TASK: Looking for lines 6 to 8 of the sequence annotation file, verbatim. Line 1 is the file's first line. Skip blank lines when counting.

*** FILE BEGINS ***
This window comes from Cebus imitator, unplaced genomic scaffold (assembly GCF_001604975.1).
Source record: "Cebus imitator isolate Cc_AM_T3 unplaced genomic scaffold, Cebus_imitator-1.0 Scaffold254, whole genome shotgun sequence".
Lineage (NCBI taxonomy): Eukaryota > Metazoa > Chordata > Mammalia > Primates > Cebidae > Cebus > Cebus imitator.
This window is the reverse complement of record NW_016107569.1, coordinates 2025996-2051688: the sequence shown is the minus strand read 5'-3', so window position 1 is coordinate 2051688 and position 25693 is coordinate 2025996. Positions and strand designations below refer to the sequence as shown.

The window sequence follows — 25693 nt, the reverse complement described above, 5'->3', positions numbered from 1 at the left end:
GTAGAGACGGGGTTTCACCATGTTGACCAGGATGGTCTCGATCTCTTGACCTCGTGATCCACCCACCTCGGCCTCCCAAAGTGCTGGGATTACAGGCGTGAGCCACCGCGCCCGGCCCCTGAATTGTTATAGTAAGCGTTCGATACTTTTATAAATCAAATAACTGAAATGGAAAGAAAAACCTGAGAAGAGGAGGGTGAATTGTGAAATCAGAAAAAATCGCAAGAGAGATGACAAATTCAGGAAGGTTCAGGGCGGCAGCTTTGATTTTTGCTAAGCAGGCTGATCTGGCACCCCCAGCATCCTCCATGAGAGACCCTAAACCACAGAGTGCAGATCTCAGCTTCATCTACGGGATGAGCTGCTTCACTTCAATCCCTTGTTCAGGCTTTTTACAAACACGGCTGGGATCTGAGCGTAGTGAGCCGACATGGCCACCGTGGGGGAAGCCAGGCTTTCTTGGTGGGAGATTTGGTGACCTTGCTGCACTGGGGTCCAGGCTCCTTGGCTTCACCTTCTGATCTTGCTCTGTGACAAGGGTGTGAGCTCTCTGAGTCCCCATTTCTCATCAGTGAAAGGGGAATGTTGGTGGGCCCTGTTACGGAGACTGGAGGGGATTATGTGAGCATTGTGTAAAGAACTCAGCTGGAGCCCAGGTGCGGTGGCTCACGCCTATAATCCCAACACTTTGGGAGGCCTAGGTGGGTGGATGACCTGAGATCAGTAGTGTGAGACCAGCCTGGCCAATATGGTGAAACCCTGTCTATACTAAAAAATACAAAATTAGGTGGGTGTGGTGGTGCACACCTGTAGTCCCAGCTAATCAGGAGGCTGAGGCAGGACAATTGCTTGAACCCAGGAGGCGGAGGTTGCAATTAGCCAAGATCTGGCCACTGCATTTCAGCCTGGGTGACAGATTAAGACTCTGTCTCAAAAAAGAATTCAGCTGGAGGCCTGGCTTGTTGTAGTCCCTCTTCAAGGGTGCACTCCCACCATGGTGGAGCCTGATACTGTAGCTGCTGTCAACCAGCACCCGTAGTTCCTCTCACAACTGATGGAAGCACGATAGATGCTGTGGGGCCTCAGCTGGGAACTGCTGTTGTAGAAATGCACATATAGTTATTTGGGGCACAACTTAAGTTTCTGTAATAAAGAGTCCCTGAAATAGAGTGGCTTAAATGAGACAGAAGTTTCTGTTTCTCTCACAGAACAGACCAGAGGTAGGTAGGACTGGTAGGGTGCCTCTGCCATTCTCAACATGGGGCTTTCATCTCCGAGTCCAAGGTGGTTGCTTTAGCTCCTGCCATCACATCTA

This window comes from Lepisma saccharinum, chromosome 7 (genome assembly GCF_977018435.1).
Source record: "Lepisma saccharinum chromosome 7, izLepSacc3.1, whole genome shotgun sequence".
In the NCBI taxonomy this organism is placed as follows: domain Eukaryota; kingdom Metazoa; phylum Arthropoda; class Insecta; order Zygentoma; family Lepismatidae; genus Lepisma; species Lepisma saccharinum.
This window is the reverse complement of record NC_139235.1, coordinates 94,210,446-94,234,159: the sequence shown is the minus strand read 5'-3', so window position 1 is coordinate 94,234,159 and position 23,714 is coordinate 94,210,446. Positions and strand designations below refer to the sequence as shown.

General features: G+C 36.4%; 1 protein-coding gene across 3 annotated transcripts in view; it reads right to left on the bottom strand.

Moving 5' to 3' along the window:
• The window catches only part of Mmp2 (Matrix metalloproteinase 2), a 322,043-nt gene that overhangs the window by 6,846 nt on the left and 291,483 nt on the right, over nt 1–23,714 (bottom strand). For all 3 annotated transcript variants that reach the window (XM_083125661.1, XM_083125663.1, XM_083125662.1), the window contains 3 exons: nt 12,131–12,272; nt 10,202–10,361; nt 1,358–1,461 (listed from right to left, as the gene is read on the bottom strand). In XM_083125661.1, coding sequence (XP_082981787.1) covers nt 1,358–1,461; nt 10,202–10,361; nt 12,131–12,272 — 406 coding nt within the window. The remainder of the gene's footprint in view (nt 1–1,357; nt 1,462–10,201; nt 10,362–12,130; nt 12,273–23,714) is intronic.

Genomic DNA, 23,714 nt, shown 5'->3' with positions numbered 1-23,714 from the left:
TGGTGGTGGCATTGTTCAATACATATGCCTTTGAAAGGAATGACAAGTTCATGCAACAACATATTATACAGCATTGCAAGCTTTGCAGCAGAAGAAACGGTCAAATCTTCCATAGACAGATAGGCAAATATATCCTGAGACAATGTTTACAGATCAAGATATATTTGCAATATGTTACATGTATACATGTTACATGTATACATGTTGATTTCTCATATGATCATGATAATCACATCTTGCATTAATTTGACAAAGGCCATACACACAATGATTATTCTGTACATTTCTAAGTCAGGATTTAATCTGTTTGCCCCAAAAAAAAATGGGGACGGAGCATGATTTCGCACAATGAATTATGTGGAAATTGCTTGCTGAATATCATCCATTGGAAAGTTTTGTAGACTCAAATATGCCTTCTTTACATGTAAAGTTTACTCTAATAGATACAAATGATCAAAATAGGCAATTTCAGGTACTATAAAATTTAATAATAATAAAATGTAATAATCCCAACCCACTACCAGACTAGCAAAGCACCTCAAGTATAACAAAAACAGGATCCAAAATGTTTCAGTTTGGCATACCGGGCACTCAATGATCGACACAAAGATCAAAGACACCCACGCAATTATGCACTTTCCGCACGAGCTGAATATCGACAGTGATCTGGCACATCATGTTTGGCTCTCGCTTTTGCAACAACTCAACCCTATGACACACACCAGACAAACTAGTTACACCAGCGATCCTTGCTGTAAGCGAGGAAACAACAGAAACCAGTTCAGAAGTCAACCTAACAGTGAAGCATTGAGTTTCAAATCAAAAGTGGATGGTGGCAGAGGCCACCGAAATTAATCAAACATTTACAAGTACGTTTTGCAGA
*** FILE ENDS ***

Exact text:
GTAGAGACGGGGTTTCACCATGTTGACCAGGATGGTCTCGATCTCTTGACCTCGTGATCCACCCACCTCGGCCTCCCAAAGTGCTGGGATTACAGGCGTGAGCCACCGCGCCCGGCCCCTGAATTGTTATAGTAAGCGTTCGATACTTTTATAAATCAAATAACTGAAATGGAAAGAAAAACCTGAGAAGAGGAGGGTGAATTGTGAAATCAGAAAAAATCGCAAGAGAGATGACAAATTCAGGAAGGTTCAGGGCGGCAGCTTTGATTTTTGCTAAGCAGGCTGATCTGGCACCCCCAGCATCCTCCATGAGAGACCCTAAACCACAGAGTGCAGATCTCAGCTTCATCTACGGGATGAGCTGCTTCACTTCAATCCCTTGTTCAGGCTTTTTACAAACACGGCTGGGATCTGAGCGTAGTGAGCCGACATGGCCACCGTGGGGGAAGCCAGGCTTTCTTGGTGGGAGATTTGGTGACCTTGCTGCACTGGGGTCCAGGCTCCTTGGCTTCACCTTCTGATCTTGCTCTGTGACAAGGGTGTGAGCTCTCTGAGTCCCCATTTCTCATCAGTGAAAGGGGAATGTTGGTGGGCCCTGTTACGGAGACTGGAGGGGATTATGTGAGCATTGTGTAAAGAACTCAGCTGGAGCCCAGGTGCGGTGGCTCACGCCTATAATCCCAACACTTTGGGAGGCCTAGGTGGGTGGATGACCTGAGATCAGTAGTGTGAGACCAGCCTGGCCAATATGGTGAAACCCTGTCTATACTAAAAAATACAAAATTAGGTGGGTGTGGTGGTGCACACCTGTAGTCCCAGCTAATCAGGAGGCTGAGGCAGGACAATTGCTTGAACCCAGGAGGCGGAGGTTGCAATTAGCCAAGATCTGGCCACTGCATTTCAGCCTGGGTGACAGATTAAGACTCTGTCTCAAAAAAGAATTCAGCTGGAGGCCTGGCTTGTTGTAGTCCCTCTTCAAGGGTGCACTCCCACCATGGTGGAGCCTGATACTGTAGCTGCTGTCAACCAGCACCCGTAGTTCCTCTCACAACTGATGGAAGCACGATAGATGCTGTGGGGCCTCAGCTGGGAACTGCTGTTGTAGAAATGCACATATAGTTATTTGGGGCACAACTTAAGTTTCTGTAATAAAGAGTCCCTGAAATAGAGTGGCTTAAATGAGACAGAAGTTTCTGTTTCTCTCACAGAACAGACCAGAGGTAGGTAGGACTGGTAGGGTGCCTCTGCCATTCTCAACATGGGGCTTTCATCTCCGAGTCCAAGGTGGTTGCTTTAGCTCCTGCCATCACATCTA

This window comes from Lepisma saccharinum, chromosome 7 (genome assembly GCF_977018435.1).
Source record: "Lepisma saccharinum chromosome 7, izLepSacc3.1, whole genome shotgun sequence".